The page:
Title

Transfusion Cost Containment for Abdominal Surgery with Neural Networks

Document Type

Article

Publication Date

6-1-2000

Keywords

neural networks, abdominal surgery, AAA, transfusion, cost, MSBOS

Digital Object Identifier (DOI)

http://dx.doi.org/10.1023/A:1009667711423

Abstract

Typing and crossmatching blood is a significant cost for most hospitals, regardless of whether the blood is actually transfused. Many hospitals have implemented a Maximum Surgical Blood Order Schedule, MSBOS, to control over-ordering of blood units for surgery. The research presented in this article examines the use of neural networks for predicting the quantity of blood required by individual patients undergoing abdominal surgery (e.g. splenectomy). A comparison is made between the neural network predictions at a particular hospital versus the current MSBOS methodology for ordering surgical blood, by using the crossmatch to transfusion ratio. Results from the neural network transfusion predictions for the abdominal aortic aneurysm (AAA) surgery imply that neural networks can significantly improve the transfusion efficiency of hospitals. However, further examination of neural network capabilities for predicting the transfusion needs of patients undergoing other types of abdominal surgeries indicates that for operations other than the AAA, neural networks tend to under-predict the transfusion requirements of ten percent of the patients. Even if not used to limit over-ordering of blood for surgical transfusions, neural networks may be used as an intelligent decision support system to evaluate the current efficiency of hospital transfusion practices and to indicate beneficial changes to current MSBOS values.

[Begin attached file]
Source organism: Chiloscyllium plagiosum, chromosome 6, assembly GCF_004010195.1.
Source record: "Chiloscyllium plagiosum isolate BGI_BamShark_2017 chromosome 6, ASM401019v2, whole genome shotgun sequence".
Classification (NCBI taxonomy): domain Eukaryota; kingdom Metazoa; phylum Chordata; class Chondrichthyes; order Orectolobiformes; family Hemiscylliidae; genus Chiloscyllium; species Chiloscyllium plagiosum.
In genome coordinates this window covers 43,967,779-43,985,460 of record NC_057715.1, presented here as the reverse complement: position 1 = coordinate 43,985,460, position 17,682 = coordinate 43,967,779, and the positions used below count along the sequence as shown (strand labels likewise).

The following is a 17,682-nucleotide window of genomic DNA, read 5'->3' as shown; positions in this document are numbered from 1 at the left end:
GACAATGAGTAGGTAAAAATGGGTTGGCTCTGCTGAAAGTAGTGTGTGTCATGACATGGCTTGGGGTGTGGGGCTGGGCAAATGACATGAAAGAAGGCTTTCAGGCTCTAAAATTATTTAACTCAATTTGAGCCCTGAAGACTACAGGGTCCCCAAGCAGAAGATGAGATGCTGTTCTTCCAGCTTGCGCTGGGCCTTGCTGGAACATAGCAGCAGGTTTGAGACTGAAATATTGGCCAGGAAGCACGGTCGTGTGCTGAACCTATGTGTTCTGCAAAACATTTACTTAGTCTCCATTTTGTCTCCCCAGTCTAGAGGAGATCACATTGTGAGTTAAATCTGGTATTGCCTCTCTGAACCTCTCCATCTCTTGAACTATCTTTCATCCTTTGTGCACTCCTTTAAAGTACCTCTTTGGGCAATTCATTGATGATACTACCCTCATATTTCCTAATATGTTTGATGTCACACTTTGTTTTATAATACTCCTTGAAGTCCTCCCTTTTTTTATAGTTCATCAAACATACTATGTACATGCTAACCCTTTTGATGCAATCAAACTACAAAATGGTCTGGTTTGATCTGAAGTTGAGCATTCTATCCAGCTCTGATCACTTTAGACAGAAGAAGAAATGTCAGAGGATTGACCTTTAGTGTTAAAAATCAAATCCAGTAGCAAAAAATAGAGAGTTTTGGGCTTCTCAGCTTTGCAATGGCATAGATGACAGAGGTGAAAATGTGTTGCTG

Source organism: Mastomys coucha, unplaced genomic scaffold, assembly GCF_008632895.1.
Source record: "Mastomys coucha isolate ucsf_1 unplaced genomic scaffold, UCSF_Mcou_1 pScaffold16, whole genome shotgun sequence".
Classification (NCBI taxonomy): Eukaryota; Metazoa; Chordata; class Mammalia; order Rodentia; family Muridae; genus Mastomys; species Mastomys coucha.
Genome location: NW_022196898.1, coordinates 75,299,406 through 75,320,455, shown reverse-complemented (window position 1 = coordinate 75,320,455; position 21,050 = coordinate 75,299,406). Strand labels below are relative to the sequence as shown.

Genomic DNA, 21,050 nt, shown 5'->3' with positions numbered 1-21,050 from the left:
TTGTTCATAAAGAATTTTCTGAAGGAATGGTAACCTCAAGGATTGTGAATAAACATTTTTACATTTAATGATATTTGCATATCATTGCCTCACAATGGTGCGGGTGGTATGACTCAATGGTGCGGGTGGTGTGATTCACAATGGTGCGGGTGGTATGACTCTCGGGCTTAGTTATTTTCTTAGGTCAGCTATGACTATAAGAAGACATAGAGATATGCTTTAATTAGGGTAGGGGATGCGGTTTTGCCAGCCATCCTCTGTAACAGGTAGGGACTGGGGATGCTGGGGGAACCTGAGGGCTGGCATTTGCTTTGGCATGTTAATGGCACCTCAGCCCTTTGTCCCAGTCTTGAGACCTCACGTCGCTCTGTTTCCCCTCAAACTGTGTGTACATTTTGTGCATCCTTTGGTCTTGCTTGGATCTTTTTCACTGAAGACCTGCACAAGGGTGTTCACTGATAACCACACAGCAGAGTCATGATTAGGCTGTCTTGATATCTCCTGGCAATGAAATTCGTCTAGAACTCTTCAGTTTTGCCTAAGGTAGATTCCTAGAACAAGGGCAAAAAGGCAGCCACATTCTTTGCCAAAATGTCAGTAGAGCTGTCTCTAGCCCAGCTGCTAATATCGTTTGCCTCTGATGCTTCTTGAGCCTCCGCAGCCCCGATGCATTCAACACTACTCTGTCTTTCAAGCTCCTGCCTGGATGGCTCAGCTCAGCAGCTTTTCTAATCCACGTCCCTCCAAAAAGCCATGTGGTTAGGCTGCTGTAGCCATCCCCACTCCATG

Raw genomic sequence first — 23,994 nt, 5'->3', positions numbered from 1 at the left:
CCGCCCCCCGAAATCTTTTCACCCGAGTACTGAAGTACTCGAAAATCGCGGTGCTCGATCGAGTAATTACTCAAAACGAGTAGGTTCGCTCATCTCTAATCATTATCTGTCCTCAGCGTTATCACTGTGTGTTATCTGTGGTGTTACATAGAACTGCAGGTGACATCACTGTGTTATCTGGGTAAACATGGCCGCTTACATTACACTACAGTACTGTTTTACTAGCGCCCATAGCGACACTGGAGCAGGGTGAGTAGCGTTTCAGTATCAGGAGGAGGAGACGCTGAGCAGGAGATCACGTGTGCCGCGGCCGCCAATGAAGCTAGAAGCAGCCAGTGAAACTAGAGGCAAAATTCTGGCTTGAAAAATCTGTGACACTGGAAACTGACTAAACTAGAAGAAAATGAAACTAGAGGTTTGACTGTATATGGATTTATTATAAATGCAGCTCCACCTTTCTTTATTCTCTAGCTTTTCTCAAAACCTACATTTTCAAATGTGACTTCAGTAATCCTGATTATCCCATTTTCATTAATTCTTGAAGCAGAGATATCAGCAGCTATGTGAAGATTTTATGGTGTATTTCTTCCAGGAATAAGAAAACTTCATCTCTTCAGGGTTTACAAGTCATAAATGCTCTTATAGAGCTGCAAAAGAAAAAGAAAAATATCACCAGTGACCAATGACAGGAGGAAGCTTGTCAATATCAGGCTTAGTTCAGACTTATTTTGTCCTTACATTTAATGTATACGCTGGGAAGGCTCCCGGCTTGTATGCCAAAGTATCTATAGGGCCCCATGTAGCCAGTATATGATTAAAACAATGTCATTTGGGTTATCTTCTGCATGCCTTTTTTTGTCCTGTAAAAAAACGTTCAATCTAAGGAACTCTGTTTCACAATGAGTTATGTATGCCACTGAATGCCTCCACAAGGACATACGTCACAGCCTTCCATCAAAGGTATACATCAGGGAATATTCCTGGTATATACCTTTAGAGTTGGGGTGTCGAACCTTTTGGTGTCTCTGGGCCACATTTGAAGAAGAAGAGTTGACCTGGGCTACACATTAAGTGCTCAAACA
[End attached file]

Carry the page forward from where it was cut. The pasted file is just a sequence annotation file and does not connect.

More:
Comments

This article was written before Steven Walczak was affiliated with the University of South Florida.

Was this content written or created while at USF?

false

Citation / Publisher Attribution

Neural Processing Letters, v. 11, issue 3, p. 229-238